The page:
Backing Australian families to secure our recovery
The Morrison Government is securing Australia’s recovery and setting up our future with an additional $3.3 billion to give Australian kids the best possible start to their education through better access to preschool and more affordable child care.
The 2021-22 Budget includes $1.7 billion to increase the child care subsidy for Australian families with multiple children under school age in child care and around $1.6 billion in ongoing Commonwealth funding for preschool education.
Minister for Education and Youth Alan Tudge said investing in youth and education was an investment in Australia’s future and will help lock in our long-term economic recovery from COVID-19.
“We are backing young Australians right through their learning journey through our funding across early childhood education and care, schools, and higher education,” Minister Tudge said.
“We are giving Australians the best chance to reach their full potential and to get the skills and qualifications they need to get into a job, now and in the longer term.”
The 2021-22 Budget also includes an additional $53.6 million of targeted support for international education providers most affected by the COVID-19 pandemic and the absence of international students.
While universities and many other higher education providers have benefitted from an increase in domestic students, some independent English language providers and higher education providers are almost entirely reliant on having international students onshore.
“Keeping our borders closed has been our best defence against COVID-19, but we realise the impact this has had on private providers,” Minister Tudge said.
“Our package of support will help keep these businesses viable until international students can return in larger numbers.”
Key Budget Measures:
Early childhood and child care
- Almost $10 billion funding for child care in 2021-22, including $9.4 billion to subsidise families for the fees set by providers.
- $1.7 billion to increase the child care subsidy for second and subsequent children aged five years and under from 1 July 2022, making child care more affordable for growing families. The $10,560 cap on the Child Care Subsidy for families earning above $189,390 will also be removed.
- Approximately $1.6 billion for preschool funding. This funding will be delivered through a new agreement with states and territories linked to reforms to lift preschool attendance and school readiness. This takes our total investment in preschools to $4.8 billion since we came to Government.
- $9.2 million to establish a new, family-focussed child care website, to make it easier for families to get accurate information about local services, quality, fees, and vacancies.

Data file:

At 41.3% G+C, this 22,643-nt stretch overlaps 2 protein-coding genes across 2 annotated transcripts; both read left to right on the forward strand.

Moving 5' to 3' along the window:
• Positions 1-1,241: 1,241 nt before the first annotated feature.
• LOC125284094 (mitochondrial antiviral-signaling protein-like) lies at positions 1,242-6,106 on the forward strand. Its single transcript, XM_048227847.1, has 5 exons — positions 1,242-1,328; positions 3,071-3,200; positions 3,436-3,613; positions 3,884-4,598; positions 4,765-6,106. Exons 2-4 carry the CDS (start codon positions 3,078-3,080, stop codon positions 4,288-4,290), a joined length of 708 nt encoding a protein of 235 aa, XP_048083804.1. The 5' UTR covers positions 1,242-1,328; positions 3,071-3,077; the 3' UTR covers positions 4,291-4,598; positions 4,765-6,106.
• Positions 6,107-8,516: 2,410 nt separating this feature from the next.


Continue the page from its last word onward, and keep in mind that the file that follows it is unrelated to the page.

- $7.7 million to pilot new monitoring, data sharing and compliance efforts to prevent and detect fraud within the child care system.
- Record Commonwealth funding for all Australian schools of $24.4 billion in 2021-22.
- $4.0 million for the Literacy and Numeracy Test for Initial Teacher Education (LANTITE) students and to move testing online. From 2023, students considering a teaching degree will also be able to sit the test before commencing their studies, so they can make informed decisions about their suitability to become a teacher.
- $5.8 million to continue the Australian Teacher Workforce Data collection project in collaboration with all states and territories to support teacher workforce policies and planning initiatives.
- Continuing to support the international education sector through a $53.6 million package of support measures targeted at independent English language and non-university higher education providers:
- $26.1 million for an extra 5,000 short course places to be available for domestic students in the 2021-22 financial year at non-university higher education providers.
- $17.7 million to extend regulatory fees and charges relief until 31 December 2021 for
- CRICOS (Commonwealth Register of Institutions and Courses for Overseas Students),
- TEQSA (Tertiary Education Quality and Standards Agency), and
- ASQA (Australian Skills Quality Authority).
- $9.4 million to establish an innovation fund, enabling independent English language and higher education providers to apply for up to $150,000 to change their business models to grow offshore and online delivery of education in response to the pandemic.
- Further FEE-HELP loan fee exemptions for about 30,000 existing and prospective students until 31 December 2021.
- The Research Training Program funding framework will be modified to increase PhD student completion funding by approximately $30,000 per graduate for those undertaking an industry placement. This will further boost the Government’s research commercialisation agenda and encourage greater university-industry collaboration.
- $481.2 million to reform and expand the successful youth employment services program, Transition to Work, to help disadvantaged young people transition from school to work.
- $11.1 million for the delivery of programs to assist young people, teachers and parents foster a greater sense of social cohesion, diversity and a sense of belonging.
- $1.2 million to co-sponsor the Young Australian of the Year Awards, to recognise the contributions and service of young people within our community.
- $1.0 million to strengthen civics and citizenship education, including by extending participation in the annual National Schools Constitution Convention to Year 9 and 10 students.
- Supporting young people in disadvantaged regions across Australia to access scholarships to improve their skills and employment opportunities.
By investing in Australian families and students, the Government’s 2021-22 Budget is securing Australia’s recovery, giving families greater choice, and helping children reach their full potential.